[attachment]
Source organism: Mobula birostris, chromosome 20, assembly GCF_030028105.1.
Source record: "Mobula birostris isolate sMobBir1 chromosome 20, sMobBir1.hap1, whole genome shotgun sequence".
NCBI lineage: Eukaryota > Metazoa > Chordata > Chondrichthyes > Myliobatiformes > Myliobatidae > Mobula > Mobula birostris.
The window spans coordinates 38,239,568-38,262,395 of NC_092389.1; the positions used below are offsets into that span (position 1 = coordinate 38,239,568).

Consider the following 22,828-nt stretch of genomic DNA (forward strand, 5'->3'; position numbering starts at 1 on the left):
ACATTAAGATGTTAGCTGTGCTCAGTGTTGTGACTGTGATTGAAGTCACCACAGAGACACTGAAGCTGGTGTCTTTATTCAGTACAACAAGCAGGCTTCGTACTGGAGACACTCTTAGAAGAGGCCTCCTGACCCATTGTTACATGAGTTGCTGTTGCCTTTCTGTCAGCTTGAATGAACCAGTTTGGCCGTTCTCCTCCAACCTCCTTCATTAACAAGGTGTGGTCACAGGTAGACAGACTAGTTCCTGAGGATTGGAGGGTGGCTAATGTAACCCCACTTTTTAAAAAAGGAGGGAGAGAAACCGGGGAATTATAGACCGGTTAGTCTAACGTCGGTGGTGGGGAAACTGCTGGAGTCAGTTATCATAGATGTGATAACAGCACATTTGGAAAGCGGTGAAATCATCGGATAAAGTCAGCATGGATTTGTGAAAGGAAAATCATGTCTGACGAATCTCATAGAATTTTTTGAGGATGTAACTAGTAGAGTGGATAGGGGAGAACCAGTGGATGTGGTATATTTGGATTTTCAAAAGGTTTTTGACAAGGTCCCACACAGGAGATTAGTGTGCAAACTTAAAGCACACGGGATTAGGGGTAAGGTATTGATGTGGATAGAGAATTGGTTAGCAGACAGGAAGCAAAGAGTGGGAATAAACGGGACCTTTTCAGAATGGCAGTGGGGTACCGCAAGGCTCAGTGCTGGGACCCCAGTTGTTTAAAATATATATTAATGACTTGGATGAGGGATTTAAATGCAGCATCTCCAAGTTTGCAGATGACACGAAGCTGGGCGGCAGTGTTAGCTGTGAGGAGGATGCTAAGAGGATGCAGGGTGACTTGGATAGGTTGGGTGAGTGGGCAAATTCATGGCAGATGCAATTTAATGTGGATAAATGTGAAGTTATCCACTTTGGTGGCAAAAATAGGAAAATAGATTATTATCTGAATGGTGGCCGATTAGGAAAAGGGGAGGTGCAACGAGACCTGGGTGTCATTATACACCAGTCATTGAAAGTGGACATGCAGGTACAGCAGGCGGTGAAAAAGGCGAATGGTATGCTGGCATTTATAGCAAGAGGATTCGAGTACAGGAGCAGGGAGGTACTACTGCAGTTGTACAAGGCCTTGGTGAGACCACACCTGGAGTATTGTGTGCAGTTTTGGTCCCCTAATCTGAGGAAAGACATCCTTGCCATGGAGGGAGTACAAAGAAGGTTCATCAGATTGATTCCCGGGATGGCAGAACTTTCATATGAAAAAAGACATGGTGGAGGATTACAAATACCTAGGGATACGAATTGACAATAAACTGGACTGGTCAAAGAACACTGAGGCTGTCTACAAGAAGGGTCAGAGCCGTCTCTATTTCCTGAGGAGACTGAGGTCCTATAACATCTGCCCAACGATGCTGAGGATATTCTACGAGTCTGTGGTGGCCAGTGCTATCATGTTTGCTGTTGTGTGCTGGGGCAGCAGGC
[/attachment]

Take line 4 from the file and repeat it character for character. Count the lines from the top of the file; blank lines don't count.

The window spans coordinates 38,239,568-38,262,395 of NC_092389.1; the positions used below are offsets into that span (position 1 = coordinate 38,239,568).